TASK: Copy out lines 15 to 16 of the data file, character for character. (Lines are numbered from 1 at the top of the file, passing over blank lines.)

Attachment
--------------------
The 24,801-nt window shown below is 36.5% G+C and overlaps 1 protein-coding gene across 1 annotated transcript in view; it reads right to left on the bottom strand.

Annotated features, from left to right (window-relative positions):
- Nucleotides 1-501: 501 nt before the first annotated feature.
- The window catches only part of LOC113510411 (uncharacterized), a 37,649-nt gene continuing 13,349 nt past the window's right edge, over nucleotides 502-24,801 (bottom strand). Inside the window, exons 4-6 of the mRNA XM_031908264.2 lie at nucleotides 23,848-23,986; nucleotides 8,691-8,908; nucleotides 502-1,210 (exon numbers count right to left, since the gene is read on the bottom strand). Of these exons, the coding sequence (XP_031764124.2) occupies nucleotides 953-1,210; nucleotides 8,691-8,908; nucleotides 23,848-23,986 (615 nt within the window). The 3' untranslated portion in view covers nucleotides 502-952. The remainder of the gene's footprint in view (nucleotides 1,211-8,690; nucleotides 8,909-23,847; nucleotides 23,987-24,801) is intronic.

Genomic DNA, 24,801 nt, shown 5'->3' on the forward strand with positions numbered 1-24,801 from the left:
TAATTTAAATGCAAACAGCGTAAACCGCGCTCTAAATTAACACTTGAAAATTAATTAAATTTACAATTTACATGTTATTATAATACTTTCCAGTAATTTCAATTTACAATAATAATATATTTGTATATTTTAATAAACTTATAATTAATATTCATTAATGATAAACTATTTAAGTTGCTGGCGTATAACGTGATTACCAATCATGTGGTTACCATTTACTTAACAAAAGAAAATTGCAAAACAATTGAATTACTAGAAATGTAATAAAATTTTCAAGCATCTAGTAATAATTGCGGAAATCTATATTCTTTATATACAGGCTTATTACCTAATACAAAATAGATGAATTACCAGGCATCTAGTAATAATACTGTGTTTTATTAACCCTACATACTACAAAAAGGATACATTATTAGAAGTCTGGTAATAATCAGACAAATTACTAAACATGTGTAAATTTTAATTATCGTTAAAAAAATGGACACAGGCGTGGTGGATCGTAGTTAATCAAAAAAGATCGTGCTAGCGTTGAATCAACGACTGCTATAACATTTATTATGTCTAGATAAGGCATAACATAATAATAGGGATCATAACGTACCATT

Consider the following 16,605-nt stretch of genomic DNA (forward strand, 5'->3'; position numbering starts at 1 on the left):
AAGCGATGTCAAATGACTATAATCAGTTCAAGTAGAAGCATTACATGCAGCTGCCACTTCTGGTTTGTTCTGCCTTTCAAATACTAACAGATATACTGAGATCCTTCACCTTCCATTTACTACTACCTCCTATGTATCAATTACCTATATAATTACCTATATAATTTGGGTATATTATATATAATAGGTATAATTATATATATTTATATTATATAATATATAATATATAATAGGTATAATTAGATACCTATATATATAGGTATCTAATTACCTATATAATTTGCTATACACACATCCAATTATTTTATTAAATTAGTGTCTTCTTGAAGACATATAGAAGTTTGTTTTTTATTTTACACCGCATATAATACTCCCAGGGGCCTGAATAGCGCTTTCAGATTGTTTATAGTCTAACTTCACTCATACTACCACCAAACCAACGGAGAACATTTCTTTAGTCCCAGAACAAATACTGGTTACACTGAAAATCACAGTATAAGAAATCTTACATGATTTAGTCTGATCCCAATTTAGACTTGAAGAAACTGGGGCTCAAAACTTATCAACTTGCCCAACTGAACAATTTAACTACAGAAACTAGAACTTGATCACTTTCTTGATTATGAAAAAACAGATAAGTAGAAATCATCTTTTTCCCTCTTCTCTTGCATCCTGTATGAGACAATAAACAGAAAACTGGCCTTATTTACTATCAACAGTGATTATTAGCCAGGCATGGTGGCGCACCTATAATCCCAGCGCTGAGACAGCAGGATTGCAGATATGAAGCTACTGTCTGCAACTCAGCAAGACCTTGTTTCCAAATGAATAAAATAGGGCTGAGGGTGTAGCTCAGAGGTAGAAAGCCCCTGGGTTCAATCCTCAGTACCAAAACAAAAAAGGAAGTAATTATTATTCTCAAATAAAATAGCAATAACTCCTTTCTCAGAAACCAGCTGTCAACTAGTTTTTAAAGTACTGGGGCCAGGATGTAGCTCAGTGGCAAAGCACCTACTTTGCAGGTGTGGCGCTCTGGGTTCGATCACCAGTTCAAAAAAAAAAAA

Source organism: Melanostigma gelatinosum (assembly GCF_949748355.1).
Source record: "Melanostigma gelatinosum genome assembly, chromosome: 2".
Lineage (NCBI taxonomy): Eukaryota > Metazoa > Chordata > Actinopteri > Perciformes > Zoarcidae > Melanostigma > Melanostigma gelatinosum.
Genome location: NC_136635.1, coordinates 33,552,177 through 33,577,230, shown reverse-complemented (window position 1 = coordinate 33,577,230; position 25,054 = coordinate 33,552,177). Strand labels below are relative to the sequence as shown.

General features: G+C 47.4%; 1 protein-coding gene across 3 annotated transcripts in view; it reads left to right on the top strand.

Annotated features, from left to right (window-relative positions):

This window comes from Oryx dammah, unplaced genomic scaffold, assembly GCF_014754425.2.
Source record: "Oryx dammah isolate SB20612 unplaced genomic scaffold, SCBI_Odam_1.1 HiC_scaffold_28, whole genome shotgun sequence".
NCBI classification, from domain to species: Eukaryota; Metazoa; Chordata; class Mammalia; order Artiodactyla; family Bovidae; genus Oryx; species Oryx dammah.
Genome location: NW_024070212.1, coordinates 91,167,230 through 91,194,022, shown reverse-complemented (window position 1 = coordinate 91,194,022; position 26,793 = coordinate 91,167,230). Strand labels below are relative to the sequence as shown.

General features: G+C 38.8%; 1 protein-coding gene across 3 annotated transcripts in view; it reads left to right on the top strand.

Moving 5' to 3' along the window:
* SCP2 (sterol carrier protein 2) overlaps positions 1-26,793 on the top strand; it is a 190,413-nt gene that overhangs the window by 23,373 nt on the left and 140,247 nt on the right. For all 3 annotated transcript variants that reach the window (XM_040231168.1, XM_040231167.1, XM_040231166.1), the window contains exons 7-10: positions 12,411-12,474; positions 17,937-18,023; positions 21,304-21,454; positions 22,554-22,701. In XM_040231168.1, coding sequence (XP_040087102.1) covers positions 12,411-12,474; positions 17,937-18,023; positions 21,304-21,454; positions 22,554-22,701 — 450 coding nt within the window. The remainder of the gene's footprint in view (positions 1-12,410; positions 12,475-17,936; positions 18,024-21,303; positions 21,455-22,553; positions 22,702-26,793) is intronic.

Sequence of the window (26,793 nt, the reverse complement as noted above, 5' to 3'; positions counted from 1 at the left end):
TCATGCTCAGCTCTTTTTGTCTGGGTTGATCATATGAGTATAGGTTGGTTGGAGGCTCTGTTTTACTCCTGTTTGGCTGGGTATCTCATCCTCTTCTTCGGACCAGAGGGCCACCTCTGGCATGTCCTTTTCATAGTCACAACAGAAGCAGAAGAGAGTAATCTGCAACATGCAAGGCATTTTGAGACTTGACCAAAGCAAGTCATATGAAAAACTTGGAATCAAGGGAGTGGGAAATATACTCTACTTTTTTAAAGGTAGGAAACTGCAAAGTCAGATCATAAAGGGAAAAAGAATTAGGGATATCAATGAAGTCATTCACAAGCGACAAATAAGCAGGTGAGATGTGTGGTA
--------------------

This window comes from Oryx dammah, unplaced genomic scaffold, assembly GCF_014754425.2.
Source record: "Oryx dammah isolate SB20612 unplaced genomic scaffold, SCBI_Odam_1.1 HiC_scaffold_28, whole genome shotgun sequence".